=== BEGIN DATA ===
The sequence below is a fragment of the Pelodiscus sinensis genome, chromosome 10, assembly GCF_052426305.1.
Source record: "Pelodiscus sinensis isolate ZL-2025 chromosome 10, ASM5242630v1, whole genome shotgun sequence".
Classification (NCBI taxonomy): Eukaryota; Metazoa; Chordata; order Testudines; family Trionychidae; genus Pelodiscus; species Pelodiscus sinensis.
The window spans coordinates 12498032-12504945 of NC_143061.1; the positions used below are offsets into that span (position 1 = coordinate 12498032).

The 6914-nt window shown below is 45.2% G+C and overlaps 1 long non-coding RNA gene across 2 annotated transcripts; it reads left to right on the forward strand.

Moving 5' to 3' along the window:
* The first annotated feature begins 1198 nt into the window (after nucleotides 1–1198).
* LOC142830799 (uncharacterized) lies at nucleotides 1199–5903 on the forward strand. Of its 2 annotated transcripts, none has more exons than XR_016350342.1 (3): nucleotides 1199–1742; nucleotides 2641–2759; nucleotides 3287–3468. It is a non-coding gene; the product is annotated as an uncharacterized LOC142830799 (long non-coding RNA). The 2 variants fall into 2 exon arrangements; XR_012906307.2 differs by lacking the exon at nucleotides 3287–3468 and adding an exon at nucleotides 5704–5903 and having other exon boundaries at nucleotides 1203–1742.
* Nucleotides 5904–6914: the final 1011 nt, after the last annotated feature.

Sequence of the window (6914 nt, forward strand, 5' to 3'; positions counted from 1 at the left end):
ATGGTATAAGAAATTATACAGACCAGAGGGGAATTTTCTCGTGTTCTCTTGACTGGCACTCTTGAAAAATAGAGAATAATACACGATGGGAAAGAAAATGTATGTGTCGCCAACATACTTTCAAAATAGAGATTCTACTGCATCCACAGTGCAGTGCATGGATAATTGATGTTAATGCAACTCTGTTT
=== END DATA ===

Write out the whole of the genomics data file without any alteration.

The sequence below is a fragment of the Pelodiscus sinensis genome, chromosome 10, assembly GCF_052426305.1.
Source record: "Pelodiscus sinensis isolate ZL-2025 chromosome 10, ASM5242630v1, whole genome shotgun sequence".
Classification (NCBI taxonomy): Eukaryota; Metazoa; Chordata; order Testudines; family Trionychidae; genus Pelodiscus; species Pelodiscus sinensis.
The window spans coordinates 12498032-12504945 of NC_143061.1; the positions used below are offsets into that span (position 1 = coordinate 12498032).

The 6914-nt window shown below is 45.2% G+C and overlaps 1 long non-coding RNA gene across 2 annotated transcripts; it reads left to right on the forward strand.

Moving 5' to 3' along the window:
* The first annotated feature begins 1198 nt into the window (after nucleotides 1–1198).
* LOC142830799 (uncharacterized) lies at nucleotides 1199–5903 on the forward strand. Of its 2 annotated transcripts, none has more exons than XR_016350342.1 (3): nucleotides 1199–1742; nucleotides 2641–2759; nucleotides 3287–3468. It is a non-coding gene; the product is annotated as an uncharacterized LOC142830799 (long non-coding RNA). The 2 variants fall into 2 exon arrangements; XR_012906307.2 differs by lacking the exon at nucleotides 3287–3468 and adding an exon at nucleotides 5704–5903 and having other exon boundaries at nucleotides 1203–1742.
* Nucleotides 5904–6914: the final 1011 nt, after the last annotated feature.

Sequence of the window (6914 nt, forward strand, 5' to 3'; positions counted from 1 at the left end):
ATGGTATAAGAAATTATACAGACCAGAGGGGAATTTTCTCGTGTTCTCTTGACTGGCACTCTTGAAAAATAGAGAATAATACACGATGGGAAAGAAAATGTATGTGTCGCCAACATACTTTCAAAATAGAGATTCTACTGCATCCACAGTGCAGTGCATGGATAATTGATGTTAATGCAACTCTGTTT